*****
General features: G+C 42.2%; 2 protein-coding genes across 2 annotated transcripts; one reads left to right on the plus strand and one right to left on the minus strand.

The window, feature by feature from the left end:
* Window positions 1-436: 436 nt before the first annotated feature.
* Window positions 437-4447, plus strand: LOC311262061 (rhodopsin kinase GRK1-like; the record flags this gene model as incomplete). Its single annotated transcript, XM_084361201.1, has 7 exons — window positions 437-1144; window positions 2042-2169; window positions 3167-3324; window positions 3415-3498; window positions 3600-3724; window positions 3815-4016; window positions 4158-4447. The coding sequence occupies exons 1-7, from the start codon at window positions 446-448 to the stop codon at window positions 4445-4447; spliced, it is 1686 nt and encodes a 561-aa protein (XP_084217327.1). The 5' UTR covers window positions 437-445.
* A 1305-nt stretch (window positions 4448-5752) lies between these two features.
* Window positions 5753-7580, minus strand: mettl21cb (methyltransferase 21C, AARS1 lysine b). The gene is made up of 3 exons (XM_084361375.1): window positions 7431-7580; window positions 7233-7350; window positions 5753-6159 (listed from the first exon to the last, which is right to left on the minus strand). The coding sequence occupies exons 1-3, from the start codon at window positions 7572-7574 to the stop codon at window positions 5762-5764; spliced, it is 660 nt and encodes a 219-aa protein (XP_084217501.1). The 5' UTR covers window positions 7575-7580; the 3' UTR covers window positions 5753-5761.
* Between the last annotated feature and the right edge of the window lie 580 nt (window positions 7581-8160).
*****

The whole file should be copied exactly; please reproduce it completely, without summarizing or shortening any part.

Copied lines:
General features: G+C 42.2%; 2 protein-coding genes across 2 annotated transcripts; one reads left to right on the plus strand and one right to left on the minus strand.

The window, feature by feature from the left end:
* Window positions 1-436: 436 nt before the first annotated feature.
* Window positions 437-4447, plus strand: LOC311262061 (rhodopsin kinase GRK1-like; the record flags this gene model as incomplete). Its single annotated transcript, XM_084361201.1, has 7 exons — window positions 437-1144; window positions 2042-2169; window positions 3167-3324; window positions 3415-3498; window positions 3600-3724; window positions 3815-4016; window positions 4158-4447. The coding sequence occupies exons 1-7, from the start codon at window positions 446-448 to the stop codon at window positions 4445-4447; spliced, it is 1686 nt and encodes a 561-aa protein (XP_084217327.1). The 5' UTR covers window positions 437-445.
* A 1305-nt stretch (window positions 4448-5752) lies between these two features.
* Window positions 5753-7580, minus strand: mettl21cb (methyltransferase 21C, AARS1 lysine b). The gene is made up of 3 exons (XM_084361375.1): window positions 7431-7580; window positions 7233-7350; window positions 5753-6159 (listed from the first exon to the last, which is right to left on the minus strand). The coding sequence occupies exons 1-3, from the start codon at window positions 7572-7574 to the stop codon at window positions 5762-5764; spliced, it is 660 nt and encodes a 219-aa protein (XP_084217501.1). The 5' UTR covers window positions 7575-7580; the 3' UTR covers window positions 5753-5761.
* Between the last annotated feature and the right edge of the window lie 580 nt (window positions 7581-8160).